Students making a difference
In spring 2016, Newman University history professors Cheryl Golden, Ph.D. and Kelly McFall, Ph.D. offered a unique and exciting opportunity to nursing student Khoi Nguyen – a chance to intern in New York City at the Partnership for Global Justice (PGJ), an international non-governmental organization with special consultative status to the United Nations.
The PGJ is a network of religious congregations, other groups and individuals who work with the UN to address and advocate for issues important to the Catholic Church’s mission, including justice for the oppressed and respect for the diversity of world cultures. The PGJ is headed by Executive Director JoAnn Mark, ASC, Ed.D., a former Newman professor and administrator.
During her visit to New York in June, which was financed in part by a Newman Honors Program travel grant, Nguyen worked with Mark. She also attended the 7711th meeting of the UN Security Council,which focused on protecting civilians in armed conflicts, and took in two conferences about ending AIDS and other diseases.
Nguyen was so impressed with the experience that she brainstormed with Mark on a project that Nguyen could bring back to Wichita. She wanted something that would help the community, and address part of the UN’s 17 Sustainable Development Goals, which include food security and fighting hunger. Nguyen decided she could teach grade school students the importance of food and sustainable development by showing them how to grow beans. She called her project “Cool Beans.”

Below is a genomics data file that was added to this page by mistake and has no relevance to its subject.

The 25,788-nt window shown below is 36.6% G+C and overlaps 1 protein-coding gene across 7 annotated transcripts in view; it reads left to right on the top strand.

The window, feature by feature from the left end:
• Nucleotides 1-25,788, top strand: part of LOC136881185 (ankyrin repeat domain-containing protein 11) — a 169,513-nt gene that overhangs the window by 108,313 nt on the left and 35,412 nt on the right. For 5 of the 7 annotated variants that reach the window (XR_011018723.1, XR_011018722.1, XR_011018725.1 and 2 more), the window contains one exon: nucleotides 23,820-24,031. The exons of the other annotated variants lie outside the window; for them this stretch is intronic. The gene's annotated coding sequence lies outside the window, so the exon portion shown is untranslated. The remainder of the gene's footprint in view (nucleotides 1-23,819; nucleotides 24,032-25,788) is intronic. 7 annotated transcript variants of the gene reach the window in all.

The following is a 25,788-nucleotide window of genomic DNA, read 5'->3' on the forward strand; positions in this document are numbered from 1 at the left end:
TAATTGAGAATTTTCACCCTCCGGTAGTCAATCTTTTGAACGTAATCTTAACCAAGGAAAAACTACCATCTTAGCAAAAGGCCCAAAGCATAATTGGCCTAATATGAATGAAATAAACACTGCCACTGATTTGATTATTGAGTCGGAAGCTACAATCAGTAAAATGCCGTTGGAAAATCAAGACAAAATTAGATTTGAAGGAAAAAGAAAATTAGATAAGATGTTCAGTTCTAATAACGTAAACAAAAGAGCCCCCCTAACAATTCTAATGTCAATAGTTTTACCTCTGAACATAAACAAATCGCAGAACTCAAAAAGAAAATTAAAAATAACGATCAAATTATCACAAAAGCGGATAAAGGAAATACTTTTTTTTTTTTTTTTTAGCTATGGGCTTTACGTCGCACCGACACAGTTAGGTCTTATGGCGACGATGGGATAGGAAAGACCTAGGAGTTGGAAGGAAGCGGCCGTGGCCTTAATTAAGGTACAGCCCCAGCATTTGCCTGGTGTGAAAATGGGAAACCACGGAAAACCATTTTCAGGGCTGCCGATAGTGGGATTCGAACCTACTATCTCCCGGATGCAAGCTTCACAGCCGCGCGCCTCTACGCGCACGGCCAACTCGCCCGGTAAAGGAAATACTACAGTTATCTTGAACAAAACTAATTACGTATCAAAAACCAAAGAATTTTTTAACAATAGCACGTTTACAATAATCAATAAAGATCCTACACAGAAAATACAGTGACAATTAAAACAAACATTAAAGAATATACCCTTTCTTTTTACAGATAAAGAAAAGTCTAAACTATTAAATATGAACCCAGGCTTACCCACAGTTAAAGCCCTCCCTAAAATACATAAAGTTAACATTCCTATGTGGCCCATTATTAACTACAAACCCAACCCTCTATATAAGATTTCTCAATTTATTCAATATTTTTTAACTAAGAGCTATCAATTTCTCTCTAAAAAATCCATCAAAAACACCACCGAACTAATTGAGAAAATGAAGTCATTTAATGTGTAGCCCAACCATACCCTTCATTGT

When Nguyen returned to Wichita, she asked two classmates to help her put the project into action — her roommate, education major Lauren Rust, and biology major Ambonirina “Nate” Razafindrabe. The group took lima beans to a 4th grade class at St. Joseph Catholic School in Wichita, and one 7th and two 8th grade classes at Prairie Hills Middle School in Hutchinson, Kan.
To begin their presentation, the group showed students a pizza with 40 percent missing, to represent how much food is typically wasted in America. They then gave some students a whole slice while others received little or none, to demonstrate that not everyone in the world has the same amount of food. After the example, the group planted beans with the students.
After meeting a few times, the students said they had become more conscientious about wasting food, and explained to their parents about the time and care that goes into growing food. With that, Nguyen considered the project a success.
“Sustainability was the goal of the project,” Nguyen said. “Sister JoAnn told me that charity is good but you have to teach people how to be sustainable. We didn’t simply give them a one-time event, but a multilayered lesson that will affect their lives in the future.